Poster: Moving from TCB to oDCB in CRYSTEX QC

Presented at the 8th International Conference on Polyolefin Characterization (ICPC), 2023, Valencia, Spain.

By Francisco Samper, Jesús Montesinos, Pilar del Hierro, Alberto Ortín, B. Monrabal. Polymer Char, Valencia, Spain.

Moving from TCB to oDCB in CRYSTEX QC .



CRYSTEX QC is a technique for determination of soluble fraction in polypropylene, both homo polymers and copolymers (also applicable to other polyolefins), which has been recently included as alternative method in the ISO 16152. This technique is implemented in manufacturing facilities to support the process control and also for QC of the product, as well as in R&D and central laboratories supporting product development activities and pilot plant or lab scale reactor monitoring and control.

A separation by crystallinity is realized in a column, following a simplified TREF approach, for which polymer solutions are prepared and handled within the automated instrument. Due to its good properties as solvent for polyolefins and the good IR transparency 1,2,4-trichlorobencene (TCB) was the solvent of choice for use with CRYSTEX QC, even if other solvents are also possible. However, TCB is known to be a hazardous solvent for the environment besides being toxic for humans and therefore it was restricted for most applications under the REACH listing of the European Chemicals Agency. For those reasons both the supply and the disposal of TCB is becoming more difficult and expensive, bringing the laboratories to a critical situation, unable to proceed with their work.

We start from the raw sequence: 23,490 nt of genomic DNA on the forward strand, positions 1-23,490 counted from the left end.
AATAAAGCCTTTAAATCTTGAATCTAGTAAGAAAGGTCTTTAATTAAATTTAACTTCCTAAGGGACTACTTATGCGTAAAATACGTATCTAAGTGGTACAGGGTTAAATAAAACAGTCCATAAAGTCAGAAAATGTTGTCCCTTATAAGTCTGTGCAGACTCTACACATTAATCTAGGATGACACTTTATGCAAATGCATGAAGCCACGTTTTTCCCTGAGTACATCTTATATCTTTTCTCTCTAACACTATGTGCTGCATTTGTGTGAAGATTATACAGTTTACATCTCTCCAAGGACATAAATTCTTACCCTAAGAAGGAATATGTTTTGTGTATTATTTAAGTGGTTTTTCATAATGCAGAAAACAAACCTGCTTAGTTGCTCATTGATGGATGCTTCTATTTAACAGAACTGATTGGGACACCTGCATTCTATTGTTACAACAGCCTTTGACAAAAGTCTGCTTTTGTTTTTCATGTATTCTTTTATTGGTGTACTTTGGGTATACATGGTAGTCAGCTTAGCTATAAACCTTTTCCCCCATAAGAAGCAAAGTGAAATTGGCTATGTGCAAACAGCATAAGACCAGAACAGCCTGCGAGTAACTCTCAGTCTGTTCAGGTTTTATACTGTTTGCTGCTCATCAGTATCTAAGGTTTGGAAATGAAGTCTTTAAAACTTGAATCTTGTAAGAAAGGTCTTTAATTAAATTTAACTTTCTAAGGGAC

One feasible and practical solution to supply shortages is the use of ortho-dichlorobencene (o-DCB) which is already considered a standard solvent for chemical composition distribution methods (based on crystallization or interaction chromatography), in addition to be already the solvent of choice for HT-GPC of polyolefins in many countries. This makes the replacement of TCB with o-DCB very convenient, although some important implications must be understood.

One important consideration is the impact of the solvent change on the detection after separation. When using o-DCB as the mobile phase, interferences of chemical composition and concentration level in the IR detector response are found which can be compensated for by applying proper calibration procedures in the software. In addition to that, lower sensitivity in the detection of ethylene content in ethylene-propylene copolymers was observed with o-DCB, and a new enhanced IR detector was developed to allow reliable and accurate quantification.

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